This is a story that for me personally is so wonderful it gives me goosebumps to write it. My beloved Ouma died some months back. She was the revered, much-loved matriarch of the family. I haven’t written about her death because I wasn’t ready to do that. I didn’t know how to do that well enough that it would be perfect. It was too personal somehow.
I think I’ve told readers about her before. She was the absolute epitome of grace and loved us fiercely. She was proud of us. She told us that often.
She kissed us like there was no other kiss that had ever existed between a granny and her grandchild. You felt kissed by her spirit when she held your face in her hands and guided you in for a kiss. A kiss was usually a few kisses as a time. That’s how she was. That’s how much love she had. When you were in her presence you knew you were so very loved. She exuded love and she wouldn’t let you forget that. When my Ouma died at the ripe old age of 99, we were very, very sad. We felt her loss because she had always been there. But, she had a very strong faith and a sense she’d be reunited with all those she had loved and lost, and that brought me some comfort for her sake.
I’d visited her a few times in the months before she passed away and spent a morning reading her some poems which was very special. I’ll never forget that day. Rewind now to when the Covid-19 lockdown first closed down life as we knew it. We decided that it would be best for our two day a week domestic worker to sleep overnight at our house to avoid exposure to the virus while travelling to work and back. It also saves her the taxi fare, a not insignificant amount. (The deal means she cooks us all supper on the night she stays over. And boy is that a treat! She’s one of the best cooks I know.)
We borrowed a bed for her and set her up in the garden cottage. But fast-forward to a few weeks ago and the bed needed to be returned to the owner. We were now without a bed for her to overnight in. We were both disappointed for different reasons. Never mind, I told her, we’ll get you another bed as soon as we can. The guy and I went on a serious mission to buy one, but the beds we found weren’t quite what we were looking for. It seems difficult nowadays to go to a bed shop and find a single bed frame and mattress. We didn’t want a base set for various reasons.
Eventually, with our patience running thin after being turned away from numerous shops, I decided to just buy a damn base set and we returned to the first shop we went to, to get one. The sweet salesperson’s answer — now that I wanted to buy his base set — was that it would have to be ordered and the delivery time was at least a few weeks away. I needed one sooner. So, we walked out empty handed again. Eventually, I did what I should have done in the first place. I phoned my dad, the font of all knowledge in things related to furniture. And he knows EVERYONE in the business.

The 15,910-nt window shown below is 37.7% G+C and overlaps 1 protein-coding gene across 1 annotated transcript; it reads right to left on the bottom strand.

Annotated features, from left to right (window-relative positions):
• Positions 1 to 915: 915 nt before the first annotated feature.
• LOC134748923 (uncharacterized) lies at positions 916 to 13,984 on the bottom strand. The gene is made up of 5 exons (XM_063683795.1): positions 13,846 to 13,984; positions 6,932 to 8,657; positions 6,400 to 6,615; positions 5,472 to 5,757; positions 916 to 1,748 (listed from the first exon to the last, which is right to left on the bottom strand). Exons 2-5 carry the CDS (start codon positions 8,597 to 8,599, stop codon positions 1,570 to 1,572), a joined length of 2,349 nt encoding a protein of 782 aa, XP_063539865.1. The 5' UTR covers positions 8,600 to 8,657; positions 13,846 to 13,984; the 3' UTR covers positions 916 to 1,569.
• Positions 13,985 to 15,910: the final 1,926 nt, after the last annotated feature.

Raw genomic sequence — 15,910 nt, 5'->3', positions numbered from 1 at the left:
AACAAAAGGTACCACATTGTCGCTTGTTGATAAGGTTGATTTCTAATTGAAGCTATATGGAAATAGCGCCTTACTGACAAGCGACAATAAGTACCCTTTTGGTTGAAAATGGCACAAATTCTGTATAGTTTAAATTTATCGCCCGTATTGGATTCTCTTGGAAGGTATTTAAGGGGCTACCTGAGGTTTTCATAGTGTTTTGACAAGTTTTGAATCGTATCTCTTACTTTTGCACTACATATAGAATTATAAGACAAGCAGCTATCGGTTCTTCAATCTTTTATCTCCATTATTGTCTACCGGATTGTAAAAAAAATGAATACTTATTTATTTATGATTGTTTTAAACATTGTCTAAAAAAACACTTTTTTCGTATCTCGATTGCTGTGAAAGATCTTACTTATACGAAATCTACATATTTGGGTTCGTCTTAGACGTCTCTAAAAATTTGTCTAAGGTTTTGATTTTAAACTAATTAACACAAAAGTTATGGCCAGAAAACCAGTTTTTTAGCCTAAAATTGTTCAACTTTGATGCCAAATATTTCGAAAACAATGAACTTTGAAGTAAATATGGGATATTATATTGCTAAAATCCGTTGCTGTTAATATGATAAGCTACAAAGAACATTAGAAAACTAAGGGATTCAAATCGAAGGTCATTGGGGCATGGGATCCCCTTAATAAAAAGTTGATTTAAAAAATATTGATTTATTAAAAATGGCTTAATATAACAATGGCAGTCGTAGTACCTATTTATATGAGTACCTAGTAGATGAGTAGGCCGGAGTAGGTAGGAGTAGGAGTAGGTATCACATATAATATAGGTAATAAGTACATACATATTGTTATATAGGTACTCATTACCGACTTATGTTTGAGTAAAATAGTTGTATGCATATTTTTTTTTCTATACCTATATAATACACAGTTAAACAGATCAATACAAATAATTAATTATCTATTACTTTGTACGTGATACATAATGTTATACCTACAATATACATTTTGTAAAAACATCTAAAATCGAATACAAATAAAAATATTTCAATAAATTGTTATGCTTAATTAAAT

“Pops! Where can I buy a single bed?” I asked, explaining my predicament. “Damn it! I just sold Ouma’s bed a few weeks ago to a second-hand dealer,” he said. What a pity we hadn’t realised that I had need of a bed and he had her pretty bed, with a sturdy wooden frame and lovely mattress, which he wanted to sell. Never mind.
He gave me the number of the person who had bought the bed from him in the hopes he may have another one. This was some weeks ago. Life happened and I had not got around to pursuing the bed problem.
Last Saturday morning, the guy called him and explained what we were after. Yes, I have one bed available at the moment, he said. We went to look at it at his premises. It was perfect, exactly what we wanted and more. Clean, wooden and … strangely familiar.
I asked with a flutter of vain hope if he had by any chance bought the bed from my dad. He had! It was my Ouma’s bed.By some lucky twist of fate no one had bought it yet. I handed over the cash faster than you could say “deal done”, and we loaded it onto the guy’s bakkie, tied it down fast and brought it home. I watched carefully, with reverence, to make sure it stayed on even when we went up the steep, windy Cordwalles Road. When we got it home I was over the moon! My dear Ouma’s bed — it felt like it was meant to be.
I think Ouma would be tickled pink by the story. She had a great sense of humour. As I’m typing this I see her laughing, that beautiful face alight with joy. She’d be so pleased we have her bed.
And, maybe one day I’ll get to sleep on her beautiful bed. I’ll snuggle in there, feel her close and know I’m separated from her only by time. Rest well, my darling Ouma. I’ll love you until my last breath.
• Stephanie Saville is editor of The Witness.